Lima is the capital and largest city of Peru. It is located in the valleys of the Chillón, Rímac and Lurín rivers, in the central part of the country, on a desert coast overlooking the Pacific Ocean. Together with the seaport of Callao, it forms a contiguous urban area known as the Lima Metropolitan Area. With a population fast approaching 9 million, Lima is the fifth largest city in Latin America, behind Mexico City, São Paulo, Buenos Aires and Rio de Janeiro. Lima is home to one of the largest financial hubs in Latin America. It has been defined as a beta world city by GaWC international rankings.
Lima was founded by Spanish conquistador Francisco Pizarro on January 18, 1535, as la Ciudad de los Reyes, or "the City of Kings". It became the capital and most important city in the Spanish Viceroyalty of Peru. Following the Peruvian War of Independence, it became the capital of the Republic of Peru. Today, around one-third of the Peruvian population lives in the metropolitan area.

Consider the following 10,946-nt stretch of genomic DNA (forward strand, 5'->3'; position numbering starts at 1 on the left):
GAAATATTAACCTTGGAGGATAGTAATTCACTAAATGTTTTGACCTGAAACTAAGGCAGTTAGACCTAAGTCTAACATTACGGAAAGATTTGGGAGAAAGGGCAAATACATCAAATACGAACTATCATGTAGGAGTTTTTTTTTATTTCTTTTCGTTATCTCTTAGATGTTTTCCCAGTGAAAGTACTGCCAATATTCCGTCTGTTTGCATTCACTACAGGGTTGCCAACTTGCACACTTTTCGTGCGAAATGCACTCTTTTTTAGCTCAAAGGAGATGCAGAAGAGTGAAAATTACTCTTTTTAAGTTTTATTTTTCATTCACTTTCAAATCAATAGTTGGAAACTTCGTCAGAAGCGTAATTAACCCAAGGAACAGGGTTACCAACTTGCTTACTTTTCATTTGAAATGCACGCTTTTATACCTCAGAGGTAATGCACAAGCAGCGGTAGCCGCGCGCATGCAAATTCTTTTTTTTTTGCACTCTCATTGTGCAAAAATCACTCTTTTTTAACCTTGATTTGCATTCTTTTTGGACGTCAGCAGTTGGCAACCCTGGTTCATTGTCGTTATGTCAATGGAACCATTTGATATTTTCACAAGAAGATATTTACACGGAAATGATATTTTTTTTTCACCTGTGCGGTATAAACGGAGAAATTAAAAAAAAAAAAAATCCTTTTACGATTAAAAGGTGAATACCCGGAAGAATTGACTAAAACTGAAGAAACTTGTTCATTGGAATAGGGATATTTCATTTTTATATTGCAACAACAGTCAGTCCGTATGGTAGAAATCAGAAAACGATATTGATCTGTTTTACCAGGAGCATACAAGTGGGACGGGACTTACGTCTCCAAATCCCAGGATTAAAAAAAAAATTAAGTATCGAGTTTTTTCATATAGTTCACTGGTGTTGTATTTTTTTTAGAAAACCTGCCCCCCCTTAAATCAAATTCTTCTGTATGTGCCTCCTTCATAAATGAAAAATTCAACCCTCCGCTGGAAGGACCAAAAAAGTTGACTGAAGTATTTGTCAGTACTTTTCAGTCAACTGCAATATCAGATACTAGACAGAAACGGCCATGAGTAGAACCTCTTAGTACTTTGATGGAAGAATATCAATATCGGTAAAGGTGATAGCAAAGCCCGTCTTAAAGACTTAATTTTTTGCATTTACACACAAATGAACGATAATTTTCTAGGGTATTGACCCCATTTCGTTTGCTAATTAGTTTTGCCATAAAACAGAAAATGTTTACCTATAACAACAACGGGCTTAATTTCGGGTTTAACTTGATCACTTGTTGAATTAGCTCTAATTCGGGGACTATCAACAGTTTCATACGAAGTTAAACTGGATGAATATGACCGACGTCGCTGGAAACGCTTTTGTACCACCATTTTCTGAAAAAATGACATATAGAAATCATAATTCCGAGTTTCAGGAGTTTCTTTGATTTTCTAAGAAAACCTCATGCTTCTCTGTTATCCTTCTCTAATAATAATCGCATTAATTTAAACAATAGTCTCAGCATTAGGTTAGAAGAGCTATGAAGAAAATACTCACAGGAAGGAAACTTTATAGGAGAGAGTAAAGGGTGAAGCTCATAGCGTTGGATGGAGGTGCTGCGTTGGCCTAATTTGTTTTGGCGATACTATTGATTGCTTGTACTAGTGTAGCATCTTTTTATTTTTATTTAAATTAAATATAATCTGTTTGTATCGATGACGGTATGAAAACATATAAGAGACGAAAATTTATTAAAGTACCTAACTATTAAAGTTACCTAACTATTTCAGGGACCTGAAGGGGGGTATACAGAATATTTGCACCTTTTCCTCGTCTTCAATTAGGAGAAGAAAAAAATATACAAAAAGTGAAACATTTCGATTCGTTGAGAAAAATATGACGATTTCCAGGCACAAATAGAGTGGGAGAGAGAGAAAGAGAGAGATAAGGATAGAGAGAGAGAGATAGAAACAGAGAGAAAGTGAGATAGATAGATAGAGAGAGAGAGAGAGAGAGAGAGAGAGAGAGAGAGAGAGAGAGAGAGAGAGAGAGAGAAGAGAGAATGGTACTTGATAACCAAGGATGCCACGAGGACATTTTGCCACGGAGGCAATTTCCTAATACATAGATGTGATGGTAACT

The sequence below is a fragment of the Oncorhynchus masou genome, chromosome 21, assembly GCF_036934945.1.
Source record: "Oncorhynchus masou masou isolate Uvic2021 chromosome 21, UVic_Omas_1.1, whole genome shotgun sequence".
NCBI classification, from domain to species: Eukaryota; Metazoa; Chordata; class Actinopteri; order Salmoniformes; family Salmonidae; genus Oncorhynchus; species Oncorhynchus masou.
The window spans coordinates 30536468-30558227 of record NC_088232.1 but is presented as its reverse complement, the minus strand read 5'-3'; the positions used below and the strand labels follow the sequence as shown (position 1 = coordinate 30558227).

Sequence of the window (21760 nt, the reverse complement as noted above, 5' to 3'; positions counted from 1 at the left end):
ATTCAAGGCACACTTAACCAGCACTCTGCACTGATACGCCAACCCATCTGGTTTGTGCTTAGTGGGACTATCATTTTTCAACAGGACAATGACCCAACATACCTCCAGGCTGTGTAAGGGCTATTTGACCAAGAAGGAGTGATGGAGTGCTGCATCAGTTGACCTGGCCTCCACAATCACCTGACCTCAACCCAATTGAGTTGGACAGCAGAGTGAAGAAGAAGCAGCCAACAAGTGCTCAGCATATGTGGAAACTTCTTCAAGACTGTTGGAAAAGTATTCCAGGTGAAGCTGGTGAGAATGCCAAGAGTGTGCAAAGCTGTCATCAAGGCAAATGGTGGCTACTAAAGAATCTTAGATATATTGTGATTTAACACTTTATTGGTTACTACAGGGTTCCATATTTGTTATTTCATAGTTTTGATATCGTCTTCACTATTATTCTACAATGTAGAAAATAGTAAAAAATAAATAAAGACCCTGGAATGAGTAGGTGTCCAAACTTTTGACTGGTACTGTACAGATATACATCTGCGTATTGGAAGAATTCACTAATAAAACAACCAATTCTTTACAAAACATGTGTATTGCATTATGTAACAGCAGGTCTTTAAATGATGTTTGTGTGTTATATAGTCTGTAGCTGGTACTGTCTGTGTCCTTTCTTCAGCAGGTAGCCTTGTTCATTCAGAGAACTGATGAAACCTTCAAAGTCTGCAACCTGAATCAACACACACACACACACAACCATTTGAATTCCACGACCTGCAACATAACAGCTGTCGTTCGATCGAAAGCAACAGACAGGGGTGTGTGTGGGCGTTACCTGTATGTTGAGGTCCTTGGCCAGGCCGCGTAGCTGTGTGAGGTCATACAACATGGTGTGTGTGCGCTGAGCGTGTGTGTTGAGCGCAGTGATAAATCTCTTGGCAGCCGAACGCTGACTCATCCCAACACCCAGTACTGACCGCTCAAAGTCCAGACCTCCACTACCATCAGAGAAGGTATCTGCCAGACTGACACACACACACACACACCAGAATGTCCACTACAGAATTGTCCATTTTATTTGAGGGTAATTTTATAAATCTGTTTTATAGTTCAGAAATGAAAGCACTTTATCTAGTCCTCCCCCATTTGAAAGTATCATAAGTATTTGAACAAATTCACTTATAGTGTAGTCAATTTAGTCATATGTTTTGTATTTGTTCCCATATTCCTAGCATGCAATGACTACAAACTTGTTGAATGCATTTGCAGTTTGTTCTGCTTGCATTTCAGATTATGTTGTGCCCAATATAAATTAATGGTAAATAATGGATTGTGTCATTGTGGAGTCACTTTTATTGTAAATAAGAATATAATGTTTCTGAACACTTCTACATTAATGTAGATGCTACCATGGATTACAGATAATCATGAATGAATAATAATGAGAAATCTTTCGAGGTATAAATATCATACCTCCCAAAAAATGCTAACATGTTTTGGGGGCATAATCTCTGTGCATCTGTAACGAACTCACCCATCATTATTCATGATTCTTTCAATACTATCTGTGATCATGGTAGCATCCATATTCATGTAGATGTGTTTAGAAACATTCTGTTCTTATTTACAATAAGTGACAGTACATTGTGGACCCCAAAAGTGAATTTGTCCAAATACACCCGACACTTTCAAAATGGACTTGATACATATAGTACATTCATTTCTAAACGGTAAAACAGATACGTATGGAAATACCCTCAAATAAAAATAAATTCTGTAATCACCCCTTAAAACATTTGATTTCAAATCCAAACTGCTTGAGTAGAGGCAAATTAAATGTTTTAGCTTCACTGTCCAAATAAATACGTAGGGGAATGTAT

Lima's climate is mild and comfortable, despite being located in the tropics and in a desert. Although classified as subtropical, Lima's proximity to the cool waters of the Pacific Ocean leads to temperatures much cooler than those expected for a subtropical desert, and can be classified as a cool desert climate. It is neither cold nor very hot. Temperatures rarely fall below 12 °C (54 °F) or rise above 29 °C (84 °F) throughout the entire year.
Lima's architecture is characterized by a mix in styles as reflected from shifts between trends throughout various time periods of the city's history.
As the major point of entry to the country, Lima has developed an important tourism industry, characterized by its historic center, archeological sites, nightlife, museums, art galleries, festivals, and popular traditions. Lima is home to an ample range of restaurants and bars where local as well as international cuisine is served.